Bunker-42…There’s an amazing tunnel system snaking beneath the streets of Moscow, leading to a secret cold war fortress once code named “Bunker-42.” Designed and built after the first series of nuclear tests by the Soviet Union, these tests revealed that the optimum depth for the bunker’s silo must be no higher than 165 feet beneath ground in order to survive nuclear fallout intact. The task for the builders was enormous: construct a gigantic structure beneath the city streets without damaging Moscow’s existing infrastructure of streets and communication pathways. To do so would alert the public and innumerable unknown spies to the existence of the bunker, thereby rendering the entire thing useless.
Lena’s Pillars…Lena’s Pillars are a natural rock formation which was made a World Heritage site in 2006. Numerous fossils and ancient organisms can be found at these pillars, and the area is important for its fossil record of the explosion of life in the lower Cambrian. It has also been the site of many mega-fauna fossils such as mammoth (Mammuthus primigenius Blum), bison (Bison priscus Boj), woolly rhinoceros (Coelodonta antiquitatis Blum), Lena horse (Equus lenensis Russ), and reindeer (Rangifer tarandus L). Evidence of ancient human life can be seen from the rock paintings and manuscripts from the area. However this trip will cost you an average of $800 since there are no other airlines competing for this route. Upon arrival in Yakutsk, you will learn that you can only get to Lena’s Pillars by boat. Supposedly this is only a half a day’s trip upriver; in fact the trip with takes 3 days with a local guide and costs $500. So if you go you better REALLY enjoy this one!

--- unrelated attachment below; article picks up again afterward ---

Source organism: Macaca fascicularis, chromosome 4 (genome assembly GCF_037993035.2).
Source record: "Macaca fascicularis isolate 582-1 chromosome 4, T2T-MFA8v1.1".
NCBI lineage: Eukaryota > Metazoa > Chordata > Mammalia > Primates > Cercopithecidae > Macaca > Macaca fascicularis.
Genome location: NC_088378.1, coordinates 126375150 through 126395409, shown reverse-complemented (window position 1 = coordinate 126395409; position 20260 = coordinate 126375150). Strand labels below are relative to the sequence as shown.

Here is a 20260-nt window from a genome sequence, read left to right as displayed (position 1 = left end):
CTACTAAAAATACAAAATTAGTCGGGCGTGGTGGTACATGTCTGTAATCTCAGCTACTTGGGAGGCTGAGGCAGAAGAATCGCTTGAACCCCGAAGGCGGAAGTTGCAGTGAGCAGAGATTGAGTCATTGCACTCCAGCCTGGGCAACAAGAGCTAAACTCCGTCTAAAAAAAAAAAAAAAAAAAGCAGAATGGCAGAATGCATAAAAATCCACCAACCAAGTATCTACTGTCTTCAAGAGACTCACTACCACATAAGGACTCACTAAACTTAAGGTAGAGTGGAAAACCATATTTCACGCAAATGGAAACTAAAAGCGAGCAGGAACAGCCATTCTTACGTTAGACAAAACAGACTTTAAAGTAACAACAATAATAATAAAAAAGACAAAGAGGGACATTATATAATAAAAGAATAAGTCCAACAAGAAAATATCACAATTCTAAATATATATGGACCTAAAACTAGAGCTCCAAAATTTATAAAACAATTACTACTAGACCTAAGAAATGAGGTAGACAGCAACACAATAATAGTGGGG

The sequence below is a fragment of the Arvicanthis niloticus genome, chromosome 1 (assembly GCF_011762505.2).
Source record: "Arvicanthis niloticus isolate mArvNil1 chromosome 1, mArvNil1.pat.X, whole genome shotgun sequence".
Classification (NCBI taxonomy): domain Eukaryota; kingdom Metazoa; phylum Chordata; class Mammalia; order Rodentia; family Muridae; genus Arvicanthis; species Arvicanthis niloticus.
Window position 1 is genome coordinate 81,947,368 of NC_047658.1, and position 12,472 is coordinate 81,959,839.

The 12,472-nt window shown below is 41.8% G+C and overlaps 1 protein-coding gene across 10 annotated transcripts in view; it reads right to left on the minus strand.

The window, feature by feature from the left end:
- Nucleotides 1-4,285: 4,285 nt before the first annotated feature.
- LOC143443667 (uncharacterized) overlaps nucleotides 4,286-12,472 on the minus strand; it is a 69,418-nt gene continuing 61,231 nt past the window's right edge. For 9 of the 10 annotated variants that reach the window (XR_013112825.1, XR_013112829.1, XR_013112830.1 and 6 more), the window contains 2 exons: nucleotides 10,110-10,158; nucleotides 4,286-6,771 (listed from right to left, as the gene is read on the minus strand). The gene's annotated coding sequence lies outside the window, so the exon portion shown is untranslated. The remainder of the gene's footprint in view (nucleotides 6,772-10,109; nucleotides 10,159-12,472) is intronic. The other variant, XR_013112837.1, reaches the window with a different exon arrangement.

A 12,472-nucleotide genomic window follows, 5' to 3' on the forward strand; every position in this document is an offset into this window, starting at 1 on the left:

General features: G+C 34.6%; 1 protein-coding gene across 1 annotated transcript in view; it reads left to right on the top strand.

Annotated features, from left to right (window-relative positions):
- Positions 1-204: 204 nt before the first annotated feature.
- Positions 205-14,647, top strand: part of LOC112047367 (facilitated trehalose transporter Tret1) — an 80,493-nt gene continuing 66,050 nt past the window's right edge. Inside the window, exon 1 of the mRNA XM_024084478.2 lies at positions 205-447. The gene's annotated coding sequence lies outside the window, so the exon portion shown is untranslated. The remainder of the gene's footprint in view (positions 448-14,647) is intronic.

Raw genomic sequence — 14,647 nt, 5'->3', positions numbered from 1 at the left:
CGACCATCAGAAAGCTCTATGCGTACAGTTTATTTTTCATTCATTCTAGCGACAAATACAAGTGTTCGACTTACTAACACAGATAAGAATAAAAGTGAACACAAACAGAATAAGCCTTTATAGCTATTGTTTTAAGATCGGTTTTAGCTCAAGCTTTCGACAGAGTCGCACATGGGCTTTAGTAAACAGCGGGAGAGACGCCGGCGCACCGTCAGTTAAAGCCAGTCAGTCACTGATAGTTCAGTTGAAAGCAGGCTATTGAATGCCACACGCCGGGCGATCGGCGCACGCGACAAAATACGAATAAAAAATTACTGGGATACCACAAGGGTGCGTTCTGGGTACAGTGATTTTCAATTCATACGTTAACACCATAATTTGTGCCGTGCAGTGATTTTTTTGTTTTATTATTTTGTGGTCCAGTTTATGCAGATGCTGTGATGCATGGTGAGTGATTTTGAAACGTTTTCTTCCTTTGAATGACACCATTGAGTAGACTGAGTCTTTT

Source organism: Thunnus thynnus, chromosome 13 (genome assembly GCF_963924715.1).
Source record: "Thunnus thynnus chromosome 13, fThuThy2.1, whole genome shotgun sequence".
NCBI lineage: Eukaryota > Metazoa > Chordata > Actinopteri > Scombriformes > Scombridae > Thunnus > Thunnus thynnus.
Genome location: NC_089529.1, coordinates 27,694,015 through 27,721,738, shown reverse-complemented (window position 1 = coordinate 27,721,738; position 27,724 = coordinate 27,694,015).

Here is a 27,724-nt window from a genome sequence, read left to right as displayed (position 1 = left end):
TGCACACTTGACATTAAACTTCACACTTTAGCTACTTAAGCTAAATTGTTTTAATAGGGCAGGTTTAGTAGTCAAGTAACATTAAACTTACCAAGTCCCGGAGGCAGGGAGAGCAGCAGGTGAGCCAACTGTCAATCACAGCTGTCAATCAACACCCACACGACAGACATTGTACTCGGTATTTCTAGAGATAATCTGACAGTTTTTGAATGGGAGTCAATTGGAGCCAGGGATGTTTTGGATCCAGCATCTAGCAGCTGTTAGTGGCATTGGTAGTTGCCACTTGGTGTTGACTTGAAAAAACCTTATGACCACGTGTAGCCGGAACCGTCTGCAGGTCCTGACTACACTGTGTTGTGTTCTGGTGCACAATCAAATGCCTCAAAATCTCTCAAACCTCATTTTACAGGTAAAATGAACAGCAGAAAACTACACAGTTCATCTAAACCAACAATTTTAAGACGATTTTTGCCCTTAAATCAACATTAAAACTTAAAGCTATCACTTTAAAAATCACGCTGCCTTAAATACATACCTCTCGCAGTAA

There are so many cultural and historical sites to see in Russia theres no way to pick just one to highlight.
But what about Russian “folk remedies”?